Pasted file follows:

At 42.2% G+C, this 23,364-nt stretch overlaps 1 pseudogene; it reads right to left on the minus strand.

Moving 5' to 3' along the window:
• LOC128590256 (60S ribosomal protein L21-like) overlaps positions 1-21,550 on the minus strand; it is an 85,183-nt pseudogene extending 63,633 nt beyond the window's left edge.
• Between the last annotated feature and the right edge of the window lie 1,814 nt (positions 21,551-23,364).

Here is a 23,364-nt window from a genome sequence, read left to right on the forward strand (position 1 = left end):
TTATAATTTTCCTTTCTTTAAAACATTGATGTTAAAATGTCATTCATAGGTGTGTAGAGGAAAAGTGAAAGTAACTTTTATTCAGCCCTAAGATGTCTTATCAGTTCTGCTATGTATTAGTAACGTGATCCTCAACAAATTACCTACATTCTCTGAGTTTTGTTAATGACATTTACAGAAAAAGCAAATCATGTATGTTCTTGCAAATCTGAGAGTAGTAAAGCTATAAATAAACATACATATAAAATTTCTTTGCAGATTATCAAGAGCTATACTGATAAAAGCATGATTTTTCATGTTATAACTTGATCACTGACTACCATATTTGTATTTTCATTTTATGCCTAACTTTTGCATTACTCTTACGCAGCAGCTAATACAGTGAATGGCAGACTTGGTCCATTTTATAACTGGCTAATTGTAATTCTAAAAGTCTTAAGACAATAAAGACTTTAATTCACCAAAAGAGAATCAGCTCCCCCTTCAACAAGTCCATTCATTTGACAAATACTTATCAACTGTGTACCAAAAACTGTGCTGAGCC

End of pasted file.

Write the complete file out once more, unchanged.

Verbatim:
At 42.2% G+C, this 23,364-nt stretch overlaps 1 pseudogene; it reads right to left on the minus strand.

Moving 5' to 3' along the window:
• LOC128590256 (60S ribosomal protein L21-like) overlaps positions 1-21,550 on the minus strand; it is an 85,183-nt pseudogene extending 63,633 nt beyond the window's left edge.
• Between the last annotated feature and the right edge of the window lie 1,814 nt (positions 21,551-23,364).

Here is a 23,364-nt window from a genome sequence, read left to right on the forward strand (position 1 = left end):
TTATAATTTTCCTTTCTTTAAAACATTGATGTTAAAATGTCATTCATAGGTGTGTAGAGGAAAAGTGAAAGTAACTTTTATTCAGCCCTAAGATGTCTTATCAGTTCTGCTATGTATTAGTAACGTGATCCTCAACAAATTACCTACATTCTCTGAGTTTTGTTAATGACATTTACAGAAAAAGCAAATCATGTATGTTCTTGCAAATCTGAGAGTAGTAAAGCTATAAATAAACATACATATAAAATTTCTTTGCAGATTATCAAGAGCTATACTGATAAAAGCATGATTTTTCATGTTATAACTTGATCACTGACTACCATATTTGTATTTTCATTTTATGCCTAACTTTTGCATTACTCTTACGCAGCAGCTAATACAGTGAATGGCAGACTTGGTCCATTTTATAACTGGCTAATTGTAATTCTAAAAGTCTTAAGACAATAAAGACTTTAATTCACCAAAAGAGAATCAGCTCCCCCTTCAACAAGTCCATTCATTTGACAAATACTTATCAACTGTGTACCAAAAACTGTGCTGAGCC